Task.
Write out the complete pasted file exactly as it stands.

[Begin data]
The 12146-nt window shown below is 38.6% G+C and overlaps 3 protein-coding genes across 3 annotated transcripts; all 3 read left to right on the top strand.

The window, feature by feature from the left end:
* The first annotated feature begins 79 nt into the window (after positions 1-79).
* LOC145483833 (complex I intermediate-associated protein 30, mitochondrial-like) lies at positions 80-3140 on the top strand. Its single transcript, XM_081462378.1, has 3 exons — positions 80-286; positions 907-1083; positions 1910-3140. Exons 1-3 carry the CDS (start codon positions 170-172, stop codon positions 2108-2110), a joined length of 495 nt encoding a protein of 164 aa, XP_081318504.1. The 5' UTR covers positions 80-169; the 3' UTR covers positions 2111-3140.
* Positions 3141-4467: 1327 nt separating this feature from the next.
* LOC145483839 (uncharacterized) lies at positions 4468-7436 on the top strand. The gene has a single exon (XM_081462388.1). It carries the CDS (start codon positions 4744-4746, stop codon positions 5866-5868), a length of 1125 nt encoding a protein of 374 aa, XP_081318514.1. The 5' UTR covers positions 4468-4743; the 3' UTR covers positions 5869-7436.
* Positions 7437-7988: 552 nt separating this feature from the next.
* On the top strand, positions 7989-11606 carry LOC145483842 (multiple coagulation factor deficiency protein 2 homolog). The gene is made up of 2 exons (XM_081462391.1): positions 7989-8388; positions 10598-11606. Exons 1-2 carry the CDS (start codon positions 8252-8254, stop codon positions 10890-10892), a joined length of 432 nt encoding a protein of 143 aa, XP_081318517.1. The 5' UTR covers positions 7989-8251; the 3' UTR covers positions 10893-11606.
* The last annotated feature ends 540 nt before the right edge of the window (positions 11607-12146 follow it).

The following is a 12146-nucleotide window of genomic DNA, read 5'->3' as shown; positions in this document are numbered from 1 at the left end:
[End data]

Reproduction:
The 12146-nt window shown below is 38.6% G+C and overlaps 3 protein-coding genes across 3 annotated transcripts; all 3 read left to right on the top strand.

The window, feature by feature from the left end:
* The first annotated feature begins 79 nt into the window (after positions 1-79).
* LOC145483833 (complex I intermediate-associated protein 30, mitochondrial-like) lies at positions 80-3140 on the top strand. Its single transcript, XM_081462378.1, has 3 exons — positions 80-286; positions 907-1083; positions 1910-3140. Exons 1-3 carry the CDS (start codon positions 170-172, stop codon positions 2108-2110), a joined length of 495 nt encoding a protein of 164 aa, XP_081318504.1. The 5' UTR covers positions 80-169; the 3' UTR covers positions 2111-3140.
* Positions 3141-4467: 1327 nt separating this feature from the next.
* LOC145483839 (uncharacterized) lies at positions 4468-7436 on the top strand. The gene has a single exon (XM_081462388.1). It carries the CDS (start codon positions 4744-4746, stop codon positions 5866-5868), a length of 1125 nt encoding a protein of 374 aa, XP_081318514.1. The 5' UTR covers positions 4468-4743; the 3' UTR covers positions 5869-7436.
* Positions 7437-7988: 552 nt separating this feature from the next.
* On the top strand, positions 7989-11606 carry LOC145483842 (multiple coagulation factor deficiency protein 2 homolog). The gene is made up of 2 exons (XM_081462391.1): positions 7989-8388; positions 10598-11606. Exons 1-2 carry the CDS (start codon positions 8252-8254, stop codon positions 10890-10892), a joined length of 432 nt encoding a protein of 143 aa, XP_081318517.1. The 5' UTR covers positions 7989-8251; the 3' UTR covers positions 10893-11606.
* The last annotated feature ends 540 nt before the right edge of the window (positions 11607-12146 follow it).

The following is a 12146-nucleotide window of genomic DNA, read 5'->3' as shown; positions in this document are numbered from 1 at the left end: